The Weight of the Crisis: Evidence from Newborns in Argentina
We investigate how birth weight in Argentina responds to prenatal economic fluctuations during the period from January 2000 to December 2005, and document its procyclicality, in particular with respect to the first and third trimesters of pregnancy. We find evidence that the birth weight of children of low-educated mothers is sensitive to macroeconomic fluctuations during both the first and third trimester of pregnancy, while that of high-educated mothers only reacts to the first trimester of pregnancy. Our results are consistent with low-educated women facing credit constraints and suffering from both nutritional deprivation and maternal stress, while high-educated women are only affected by stress.
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- Heather Royer, 2009. "Separated at Girth: US Twin Estimates of the Effects of Birth Weight," American Economic Journal: Applied Economics, American Economic Association, vol. 1(1), pages 49-85, January.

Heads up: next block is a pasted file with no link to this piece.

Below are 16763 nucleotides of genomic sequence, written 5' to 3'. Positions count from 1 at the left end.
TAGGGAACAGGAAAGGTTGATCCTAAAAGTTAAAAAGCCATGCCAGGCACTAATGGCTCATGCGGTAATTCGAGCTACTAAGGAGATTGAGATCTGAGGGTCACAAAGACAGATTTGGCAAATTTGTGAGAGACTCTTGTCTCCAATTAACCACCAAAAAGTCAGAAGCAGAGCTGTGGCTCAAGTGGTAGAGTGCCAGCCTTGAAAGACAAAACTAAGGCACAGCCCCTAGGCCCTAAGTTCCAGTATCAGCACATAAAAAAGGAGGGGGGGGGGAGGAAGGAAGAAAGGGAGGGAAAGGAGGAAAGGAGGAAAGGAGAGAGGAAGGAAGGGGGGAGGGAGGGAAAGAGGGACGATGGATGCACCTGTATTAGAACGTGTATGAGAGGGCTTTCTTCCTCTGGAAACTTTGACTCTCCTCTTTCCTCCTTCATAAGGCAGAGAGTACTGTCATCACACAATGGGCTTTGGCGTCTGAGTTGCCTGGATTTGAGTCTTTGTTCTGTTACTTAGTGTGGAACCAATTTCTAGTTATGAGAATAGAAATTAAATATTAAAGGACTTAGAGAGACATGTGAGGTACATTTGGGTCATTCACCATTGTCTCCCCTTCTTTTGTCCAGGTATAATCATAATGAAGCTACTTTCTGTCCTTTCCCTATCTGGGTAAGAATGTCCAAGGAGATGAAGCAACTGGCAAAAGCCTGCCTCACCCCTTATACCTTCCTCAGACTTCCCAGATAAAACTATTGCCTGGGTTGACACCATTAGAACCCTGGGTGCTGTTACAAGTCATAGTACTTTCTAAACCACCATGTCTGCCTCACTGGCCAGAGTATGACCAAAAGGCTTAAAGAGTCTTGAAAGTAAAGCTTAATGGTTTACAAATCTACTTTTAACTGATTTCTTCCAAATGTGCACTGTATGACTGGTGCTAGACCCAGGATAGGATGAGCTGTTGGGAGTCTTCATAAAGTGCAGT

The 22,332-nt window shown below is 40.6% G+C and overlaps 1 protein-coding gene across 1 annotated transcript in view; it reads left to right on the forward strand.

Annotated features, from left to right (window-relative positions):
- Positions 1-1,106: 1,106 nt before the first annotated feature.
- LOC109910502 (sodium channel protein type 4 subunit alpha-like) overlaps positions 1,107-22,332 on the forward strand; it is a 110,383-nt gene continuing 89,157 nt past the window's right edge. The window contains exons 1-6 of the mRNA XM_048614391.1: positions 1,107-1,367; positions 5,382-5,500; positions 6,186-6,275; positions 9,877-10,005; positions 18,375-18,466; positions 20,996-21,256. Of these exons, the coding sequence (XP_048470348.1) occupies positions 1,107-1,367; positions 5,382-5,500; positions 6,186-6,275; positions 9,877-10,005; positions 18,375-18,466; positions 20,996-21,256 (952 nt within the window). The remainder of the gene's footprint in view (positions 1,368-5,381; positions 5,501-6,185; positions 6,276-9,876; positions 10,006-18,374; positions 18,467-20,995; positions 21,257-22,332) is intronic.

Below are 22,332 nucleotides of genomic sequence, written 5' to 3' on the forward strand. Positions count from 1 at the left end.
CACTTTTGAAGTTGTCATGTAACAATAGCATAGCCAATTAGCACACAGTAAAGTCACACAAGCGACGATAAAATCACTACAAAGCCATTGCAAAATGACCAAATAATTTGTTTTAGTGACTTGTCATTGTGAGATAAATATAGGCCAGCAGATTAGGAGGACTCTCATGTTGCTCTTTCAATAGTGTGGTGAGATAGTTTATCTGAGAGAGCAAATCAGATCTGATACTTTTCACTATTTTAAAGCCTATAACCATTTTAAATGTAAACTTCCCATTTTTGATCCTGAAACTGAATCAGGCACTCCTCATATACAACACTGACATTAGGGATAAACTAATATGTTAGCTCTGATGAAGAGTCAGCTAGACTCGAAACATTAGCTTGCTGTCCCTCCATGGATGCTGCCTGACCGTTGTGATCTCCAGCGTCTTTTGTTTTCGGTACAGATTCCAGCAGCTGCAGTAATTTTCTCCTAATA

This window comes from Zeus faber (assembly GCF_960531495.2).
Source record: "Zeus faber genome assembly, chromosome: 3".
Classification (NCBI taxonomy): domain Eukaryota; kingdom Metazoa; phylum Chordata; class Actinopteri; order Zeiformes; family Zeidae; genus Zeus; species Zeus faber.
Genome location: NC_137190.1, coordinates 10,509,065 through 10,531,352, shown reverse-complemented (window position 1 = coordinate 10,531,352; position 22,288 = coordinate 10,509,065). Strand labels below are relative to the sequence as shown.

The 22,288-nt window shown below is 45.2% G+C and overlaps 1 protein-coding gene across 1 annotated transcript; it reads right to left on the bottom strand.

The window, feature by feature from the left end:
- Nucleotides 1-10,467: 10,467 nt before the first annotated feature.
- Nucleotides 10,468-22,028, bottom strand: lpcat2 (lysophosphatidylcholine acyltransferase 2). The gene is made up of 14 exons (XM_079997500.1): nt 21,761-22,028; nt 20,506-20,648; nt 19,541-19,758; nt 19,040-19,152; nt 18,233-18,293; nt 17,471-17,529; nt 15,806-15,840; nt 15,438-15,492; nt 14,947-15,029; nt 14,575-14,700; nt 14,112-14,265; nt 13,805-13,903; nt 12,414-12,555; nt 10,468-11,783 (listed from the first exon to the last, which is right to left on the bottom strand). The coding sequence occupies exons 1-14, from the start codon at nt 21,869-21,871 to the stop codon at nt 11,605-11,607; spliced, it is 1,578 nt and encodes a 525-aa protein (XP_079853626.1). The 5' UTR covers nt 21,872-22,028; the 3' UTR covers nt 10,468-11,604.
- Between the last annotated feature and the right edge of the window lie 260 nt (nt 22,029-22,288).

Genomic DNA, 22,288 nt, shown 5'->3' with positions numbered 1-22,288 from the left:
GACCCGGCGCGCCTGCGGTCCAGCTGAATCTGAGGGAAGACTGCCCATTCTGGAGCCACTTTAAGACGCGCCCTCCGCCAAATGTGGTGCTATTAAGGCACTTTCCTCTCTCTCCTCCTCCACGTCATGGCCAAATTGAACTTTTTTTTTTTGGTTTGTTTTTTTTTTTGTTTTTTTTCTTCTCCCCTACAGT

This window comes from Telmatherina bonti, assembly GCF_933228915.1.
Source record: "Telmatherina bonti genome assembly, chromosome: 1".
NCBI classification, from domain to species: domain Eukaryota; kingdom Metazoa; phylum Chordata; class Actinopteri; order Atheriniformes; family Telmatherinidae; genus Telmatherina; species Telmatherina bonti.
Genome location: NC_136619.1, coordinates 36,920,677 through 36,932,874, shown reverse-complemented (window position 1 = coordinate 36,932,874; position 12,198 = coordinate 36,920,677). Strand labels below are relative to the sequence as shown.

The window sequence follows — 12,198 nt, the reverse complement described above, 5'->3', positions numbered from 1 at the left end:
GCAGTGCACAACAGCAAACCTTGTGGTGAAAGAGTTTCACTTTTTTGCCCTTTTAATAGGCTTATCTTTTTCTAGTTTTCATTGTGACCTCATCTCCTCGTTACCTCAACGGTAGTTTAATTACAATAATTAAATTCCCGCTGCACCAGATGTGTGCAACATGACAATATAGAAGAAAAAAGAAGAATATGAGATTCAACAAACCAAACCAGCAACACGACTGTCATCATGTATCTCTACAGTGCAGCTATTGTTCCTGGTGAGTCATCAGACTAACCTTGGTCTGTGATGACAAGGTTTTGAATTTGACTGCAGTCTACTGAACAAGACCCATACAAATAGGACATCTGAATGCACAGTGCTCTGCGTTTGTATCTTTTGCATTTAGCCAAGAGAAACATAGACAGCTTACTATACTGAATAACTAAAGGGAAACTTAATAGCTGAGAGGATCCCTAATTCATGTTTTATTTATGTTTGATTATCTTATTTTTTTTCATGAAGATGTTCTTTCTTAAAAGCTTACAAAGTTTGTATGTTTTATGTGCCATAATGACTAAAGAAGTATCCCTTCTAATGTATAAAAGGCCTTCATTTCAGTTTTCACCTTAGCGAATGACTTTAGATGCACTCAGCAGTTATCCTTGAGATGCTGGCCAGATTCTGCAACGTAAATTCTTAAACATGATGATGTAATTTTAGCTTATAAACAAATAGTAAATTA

- Gerard J. van den Berg & Maarten Lindeboom & France Portrait, 2006. "Economic Conditions Early in Life and Individual Mortality," American Economic Review, American Economic Association, vol. 96(1), pages 290-302, March.
- Morten O. Ravn & Harald Uhlig, 2002. "On adjusting the Hodrick-Prescott filter for the frequency of observations," The Review of Economics and Statistics, MIT Press, vol. 84(2), pages 371-375.
- Savanti, Maria Paula & Patrinos, Harry Anthony, 2005. "Rising returns to schooling in Argentina, 1992-2002 : productivity or credentialism?," Policy Research Working Paper Series 3714, The World Bank.
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